AS our kids start their teenage years, many of them will be ready to take that jump happily, for others it may not be quite so easy.
For the outgoing social teenager - discos
I remember my daughter going to her first disco, I was a nervous wreck. The clothes (or lack of), the fake tan, the girly giggles, I wasn’t sure how to handle it. It took me a while to accept she was growing up and needed the freedoms that this entailed. I also realised very often the most important part of these nights was the ‘getting ready’ before hand, the disco was usually secondary.
For the quieter, less social teenager
For many young teenagers, the thought of going to a disco would be horrendous. They do not have the interest, the need or the desire to go. Do respect their decision, they will go when and if they are ready.
Discos are not for everyone, some teens will be protecting themselves by not going, they can be quite clever at times. Maybe they do not want to be subjected to peer pressure or maybe they just do not want to go, either way we do need to listen to them. I have worked with many kids who can feel under a lot of pressure to go to these discos, pressure from friends but also at times pressure from home.
Try not to put pressure on your kids to fit it, to do what we presume they should be doing, they are well able to decide what is right for them, we just need to listen and respect their decision.
Always give your teenager an ‘out’!
By this, I mean it is so important that your teenager can escape any social situation if they feel the need. They need to know they can contact you and you will support them. I used to tell mine to pretend they feel sick and text me and I would come and get them.
A teenager who finds themselves in a risky, scary situation and has no-one to call to help them is not where any of us want to find our kids. We may be upset with them (if drink, smoking, etc, is involved) but we need to be there for them.
Try to remember what you were doing at their age, what pressures you may have been under.
Pick your battles with you teen, you do want them to know that they can call on you when ad if needed. Of course there will be consequences if they have broken a trust but keep communication open at all costs.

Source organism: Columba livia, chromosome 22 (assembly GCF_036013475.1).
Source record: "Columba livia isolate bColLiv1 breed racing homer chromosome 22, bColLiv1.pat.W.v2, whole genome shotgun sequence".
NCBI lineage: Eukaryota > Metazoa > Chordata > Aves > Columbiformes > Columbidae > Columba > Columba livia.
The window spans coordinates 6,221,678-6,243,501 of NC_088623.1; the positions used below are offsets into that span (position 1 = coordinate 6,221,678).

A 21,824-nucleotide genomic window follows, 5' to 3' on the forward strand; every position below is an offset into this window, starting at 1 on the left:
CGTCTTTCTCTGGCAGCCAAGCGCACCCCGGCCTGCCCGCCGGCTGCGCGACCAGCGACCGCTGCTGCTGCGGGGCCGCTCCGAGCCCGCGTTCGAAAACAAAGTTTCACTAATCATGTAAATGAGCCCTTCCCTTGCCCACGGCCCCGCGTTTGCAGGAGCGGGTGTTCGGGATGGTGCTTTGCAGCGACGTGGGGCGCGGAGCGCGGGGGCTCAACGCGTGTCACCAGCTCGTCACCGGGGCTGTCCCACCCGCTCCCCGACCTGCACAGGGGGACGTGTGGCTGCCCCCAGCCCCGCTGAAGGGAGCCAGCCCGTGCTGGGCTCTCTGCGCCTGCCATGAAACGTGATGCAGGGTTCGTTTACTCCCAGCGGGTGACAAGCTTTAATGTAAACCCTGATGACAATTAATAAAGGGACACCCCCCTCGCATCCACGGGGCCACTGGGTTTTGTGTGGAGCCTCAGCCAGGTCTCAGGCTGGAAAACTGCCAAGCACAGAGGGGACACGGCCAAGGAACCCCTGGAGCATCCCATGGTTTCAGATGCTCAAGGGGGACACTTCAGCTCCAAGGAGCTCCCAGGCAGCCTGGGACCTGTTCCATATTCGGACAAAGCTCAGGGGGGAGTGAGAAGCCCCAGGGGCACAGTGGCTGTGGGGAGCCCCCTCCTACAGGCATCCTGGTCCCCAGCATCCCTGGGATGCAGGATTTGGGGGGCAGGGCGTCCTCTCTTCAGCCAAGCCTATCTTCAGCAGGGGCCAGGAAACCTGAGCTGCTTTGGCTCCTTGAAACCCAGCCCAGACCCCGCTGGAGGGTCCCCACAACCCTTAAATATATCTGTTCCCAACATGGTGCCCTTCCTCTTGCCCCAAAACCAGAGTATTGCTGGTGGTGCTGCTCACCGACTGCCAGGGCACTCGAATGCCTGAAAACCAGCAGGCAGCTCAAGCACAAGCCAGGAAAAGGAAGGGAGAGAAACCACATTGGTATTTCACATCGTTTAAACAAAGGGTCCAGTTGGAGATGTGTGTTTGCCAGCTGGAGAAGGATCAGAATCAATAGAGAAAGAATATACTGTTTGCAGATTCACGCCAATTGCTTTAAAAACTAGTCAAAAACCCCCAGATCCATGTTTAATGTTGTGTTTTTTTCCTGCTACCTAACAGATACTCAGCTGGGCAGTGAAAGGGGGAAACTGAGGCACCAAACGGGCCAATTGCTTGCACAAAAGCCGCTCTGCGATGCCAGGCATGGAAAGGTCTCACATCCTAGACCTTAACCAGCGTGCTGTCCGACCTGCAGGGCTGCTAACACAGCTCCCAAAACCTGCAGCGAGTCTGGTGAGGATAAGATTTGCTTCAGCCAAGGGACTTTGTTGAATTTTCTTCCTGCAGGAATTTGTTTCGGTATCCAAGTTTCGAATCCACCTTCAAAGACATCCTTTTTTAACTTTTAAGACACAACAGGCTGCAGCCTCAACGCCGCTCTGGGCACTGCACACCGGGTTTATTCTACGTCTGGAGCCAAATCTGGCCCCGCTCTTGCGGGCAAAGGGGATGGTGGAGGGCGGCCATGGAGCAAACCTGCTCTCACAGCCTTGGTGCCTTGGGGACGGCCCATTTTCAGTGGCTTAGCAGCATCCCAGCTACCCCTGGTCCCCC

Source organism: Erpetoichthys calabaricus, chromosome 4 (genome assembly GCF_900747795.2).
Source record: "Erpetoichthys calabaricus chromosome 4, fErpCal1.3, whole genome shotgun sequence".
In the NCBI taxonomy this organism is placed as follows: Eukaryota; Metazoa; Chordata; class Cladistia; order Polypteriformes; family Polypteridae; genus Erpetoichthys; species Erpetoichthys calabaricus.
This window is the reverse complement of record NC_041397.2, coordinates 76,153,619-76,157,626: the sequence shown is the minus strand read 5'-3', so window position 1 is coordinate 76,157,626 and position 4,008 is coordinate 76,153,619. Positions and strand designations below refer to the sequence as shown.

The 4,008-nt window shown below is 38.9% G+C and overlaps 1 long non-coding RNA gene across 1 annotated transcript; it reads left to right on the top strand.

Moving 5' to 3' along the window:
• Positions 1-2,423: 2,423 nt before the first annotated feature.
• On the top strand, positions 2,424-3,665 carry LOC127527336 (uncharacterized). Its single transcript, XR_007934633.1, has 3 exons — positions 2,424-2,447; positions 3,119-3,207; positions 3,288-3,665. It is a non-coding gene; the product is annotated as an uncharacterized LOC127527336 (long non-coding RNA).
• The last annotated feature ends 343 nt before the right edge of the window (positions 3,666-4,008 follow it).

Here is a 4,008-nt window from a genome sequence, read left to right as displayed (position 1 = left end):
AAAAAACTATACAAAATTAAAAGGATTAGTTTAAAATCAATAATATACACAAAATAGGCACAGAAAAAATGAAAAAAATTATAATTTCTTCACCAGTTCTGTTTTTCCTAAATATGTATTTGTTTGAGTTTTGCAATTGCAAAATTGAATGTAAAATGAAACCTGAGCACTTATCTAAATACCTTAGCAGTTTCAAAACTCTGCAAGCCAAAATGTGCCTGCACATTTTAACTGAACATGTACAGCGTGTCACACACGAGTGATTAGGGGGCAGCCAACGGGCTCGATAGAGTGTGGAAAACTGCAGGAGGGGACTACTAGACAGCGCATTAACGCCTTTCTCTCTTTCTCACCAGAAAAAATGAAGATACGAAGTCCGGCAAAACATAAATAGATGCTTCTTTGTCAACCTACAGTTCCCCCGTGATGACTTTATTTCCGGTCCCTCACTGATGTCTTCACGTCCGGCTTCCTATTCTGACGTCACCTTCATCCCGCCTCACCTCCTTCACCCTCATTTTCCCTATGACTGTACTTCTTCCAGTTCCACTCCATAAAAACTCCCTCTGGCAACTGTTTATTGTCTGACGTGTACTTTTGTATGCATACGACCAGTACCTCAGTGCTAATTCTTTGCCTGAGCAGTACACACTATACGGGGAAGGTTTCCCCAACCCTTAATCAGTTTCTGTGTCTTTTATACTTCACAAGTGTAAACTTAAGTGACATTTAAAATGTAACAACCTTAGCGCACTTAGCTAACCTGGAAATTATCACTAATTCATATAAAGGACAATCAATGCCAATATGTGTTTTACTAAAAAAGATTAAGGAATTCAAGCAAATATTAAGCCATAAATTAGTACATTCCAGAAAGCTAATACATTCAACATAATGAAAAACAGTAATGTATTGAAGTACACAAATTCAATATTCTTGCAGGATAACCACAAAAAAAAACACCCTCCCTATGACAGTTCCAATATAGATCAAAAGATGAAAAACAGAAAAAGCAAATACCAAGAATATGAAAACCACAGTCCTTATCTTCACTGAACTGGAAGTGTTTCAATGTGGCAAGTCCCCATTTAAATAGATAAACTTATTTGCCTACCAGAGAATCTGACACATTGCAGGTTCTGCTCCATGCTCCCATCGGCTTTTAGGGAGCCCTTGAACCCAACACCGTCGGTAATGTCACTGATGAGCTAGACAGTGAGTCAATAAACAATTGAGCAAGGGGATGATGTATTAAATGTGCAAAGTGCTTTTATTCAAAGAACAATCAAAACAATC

‘They are all doing it, they are all allowed to go’.
You may hear these phrases over and over again during your kids teenage years. In my experience they are rarely the case. Teens can be very clever and they know how to get around us. I have always made contact with other parents to make sure we were all on the same page.
Your teens won’t like it but it is important. We are their parents and we do need to know where they are and who they are with. It all comes back to boundaries, what time is your teen allowed out until? Do you have rules around drinking, smoking, weed etc`? Where are they allowed to hang out?
These conversations need to happen. I have worked with many 14 year olds who believe weed is better for you than cigarettes! Our teens are growing up in a different world to the one we grew up in, we need to have open conversations about all of these issues so we can set age appropriate boundaries within the home.
Many teens will have no interest whatsoever in all of the above, but I still suggest having the conversations as you do not know what situations your child might find themselves in.
All Grown Up
At 13/14 they want to feel all grown up, but we know they are still kids, they want their privacy, but we know we still need to keep an eye on them, they want to believe they know it all, but we certainly know they do not!
I learned to accept that things needed to change.
What I found most helpful was sitting them down and having an honest chat with them. We needed to agree on new boundaries, more age appropriate boundaries and freedoms. My motto has always been ‘trust them until they give you a reason not to’. So many kids can be judged unfairly, maybe compared to an older sibling, a cousin or a neighbour, this is just not fair.
Kids and especially teens need to push their boundaries, they will all make mistakes at some point and hopefully they will learn from their mistakes, how else can we expect them to grow into resilient young adults. As hard as it may be at times, we do need to give them the freedom to grown and develop as young teenagers. Be very firm on your boundaries and give them the benefit of your trust, at least until they give you a reason not to.
Tomorrow: Eileen writes about Communication
About the author:
Eileen Keane Haly, is the Director of jumpstartyourconfidence.com and author of The Parent. Eileen is a qualified Parent Coach, Kids Confidence Coach and Teenage Mentor, with a background in child psychology. Most of her professional life has been spent gathering information about how our younger generation work, how they deal with difficult situations, how social media is affecting them socially and emotionally, how their school life, social life and home life impact on their everyday experiences.
She has recently published her first parenting book called The Parent which can be purchased on her website www.jumpstartyourconfidence.com. You can also follow Eileen on her Instagram page jumpstartyourconfidenccork and Facebook page.